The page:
Professional Firefighter Files Harassment Lawsuit Against Her Battalion | Law Firm Newswire

Professional Firefighter Files Harassment Lawsuit Against Her Battalion

Chicago, IL (Law Firm Newswire) October 13, 2015 - After 17 years of enduring sexual harassment and gender discrimination in the workplace, a female firefighter has spoken out publicly after filing suit against her battalion.

Dena Lewis-Bystrzycki, a firefighter in Country Club Hills, Illinois, continues to be embroiled in a lawsuit she launched against her battalion in 2012. The suit alleged sexual harassment and gender discrimination, as well as other unwelcome behavior that was rampant in the workplace. Lewis-Bystrzycki was also recently suspended from duty, a move her legal counsel considers to be retaliation for filing the lawsuit and telling her story publicly.

Lewis-Bystrzycki was hired at the Country Club Hills fire station in 1998, and according to her lawsuit, she was subjected to at least 45 instances of discrimination and sexual harassment over the course of her employment until she filed suit in 2012. The statement of claim alleges that the first day she reported for duty, the chief whispered crude sexual remarks in her ear.

In 1999, a firefighter allegedly broke down the bathroom door while Lewis-Bystrzycki was in the shower. Members of the batallion would climb into her bunk and ask to cuddle. Additionally, members of the fire department allegedly watched pornography while on duty at the firehouse. Firefighters admitted to watching it, and their deputy admitted to not reporting the behavior.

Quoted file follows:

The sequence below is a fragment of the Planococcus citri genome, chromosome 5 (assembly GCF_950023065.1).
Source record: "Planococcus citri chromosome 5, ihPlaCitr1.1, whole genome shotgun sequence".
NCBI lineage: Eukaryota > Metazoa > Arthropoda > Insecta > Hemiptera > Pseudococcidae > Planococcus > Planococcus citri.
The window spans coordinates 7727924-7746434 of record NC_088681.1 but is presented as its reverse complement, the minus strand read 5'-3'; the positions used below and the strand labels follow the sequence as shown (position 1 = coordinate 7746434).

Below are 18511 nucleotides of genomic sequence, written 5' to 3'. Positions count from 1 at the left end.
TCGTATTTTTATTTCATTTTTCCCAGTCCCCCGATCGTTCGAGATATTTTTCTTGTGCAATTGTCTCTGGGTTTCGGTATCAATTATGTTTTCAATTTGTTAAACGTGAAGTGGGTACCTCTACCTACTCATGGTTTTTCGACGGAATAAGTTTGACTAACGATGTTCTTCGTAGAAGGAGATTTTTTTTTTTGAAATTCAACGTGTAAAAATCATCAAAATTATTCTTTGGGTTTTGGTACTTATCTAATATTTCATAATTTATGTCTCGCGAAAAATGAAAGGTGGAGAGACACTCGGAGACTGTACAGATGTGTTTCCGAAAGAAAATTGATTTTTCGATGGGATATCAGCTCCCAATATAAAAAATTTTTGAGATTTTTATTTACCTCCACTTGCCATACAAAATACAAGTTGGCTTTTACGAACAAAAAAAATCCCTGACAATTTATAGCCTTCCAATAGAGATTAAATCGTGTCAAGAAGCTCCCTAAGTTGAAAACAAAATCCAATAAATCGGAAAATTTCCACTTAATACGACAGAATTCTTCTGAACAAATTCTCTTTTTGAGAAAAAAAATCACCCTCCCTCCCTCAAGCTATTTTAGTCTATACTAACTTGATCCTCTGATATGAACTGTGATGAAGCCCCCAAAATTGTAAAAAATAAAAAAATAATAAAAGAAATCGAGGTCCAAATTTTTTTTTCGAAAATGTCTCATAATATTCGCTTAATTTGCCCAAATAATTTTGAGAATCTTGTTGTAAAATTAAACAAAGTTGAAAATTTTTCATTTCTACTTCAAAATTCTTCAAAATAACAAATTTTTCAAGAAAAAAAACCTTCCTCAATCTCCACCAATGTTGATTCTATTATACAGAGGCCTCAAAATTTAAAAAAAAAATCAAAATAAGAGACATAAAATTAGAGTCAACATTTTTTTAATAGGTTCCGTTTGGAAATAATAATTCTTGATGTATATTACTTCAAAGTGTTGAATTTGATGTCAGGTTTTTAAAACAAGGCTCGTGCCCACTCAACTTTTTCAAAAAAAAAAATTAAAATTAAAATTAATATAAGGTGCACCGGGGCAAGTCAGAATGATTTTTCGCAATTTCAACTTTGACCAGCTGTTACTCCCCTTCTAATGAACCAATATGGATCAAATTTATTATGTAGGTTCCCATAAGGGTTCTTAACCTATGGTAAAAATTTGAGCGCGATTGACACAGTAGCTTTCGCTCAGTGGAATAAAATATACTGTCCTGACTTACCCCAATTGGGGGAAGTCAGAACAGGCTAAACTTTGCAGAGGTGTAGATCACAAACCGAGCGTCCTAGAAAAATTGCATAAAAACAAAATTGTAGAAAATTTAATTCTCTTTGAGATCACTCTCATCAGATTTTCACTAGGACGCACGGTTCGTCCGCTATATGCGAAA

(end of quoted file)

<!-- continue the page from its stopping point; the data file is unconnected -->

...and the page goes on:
Lewis-Bystrzycki took her promotion exam in 2011, which allegedly included 18 questions written by the father of a fellow firefighter who also took the exam. He scored highest on the test and subsequently received the promotion to lieutenant. After this event, Lewis-Bystrzycki said she found a ceramic doll on her locker that had its hands over its mouth, which she interpreted as a threat to remain silent.

“Based on the evidence, it seems that the plaintiff has a good case,” said Timothy Coffey, a noted Chicago employment attorney, not involved in this case. “However, that remains to be determined by a court. In any situation such as this one, if an individual is struggling with questionable behavior in the workplace, it is best to seek employment counsel to determine what your legal rights are, how such a matter may proceed and what to possibly expect as an outcome.”

THE COFFEY LAW OFFICE, P.C.
351 W. Hubbard Street, Suite 602
Chicago, IL 60654
Call: 312.627.9700

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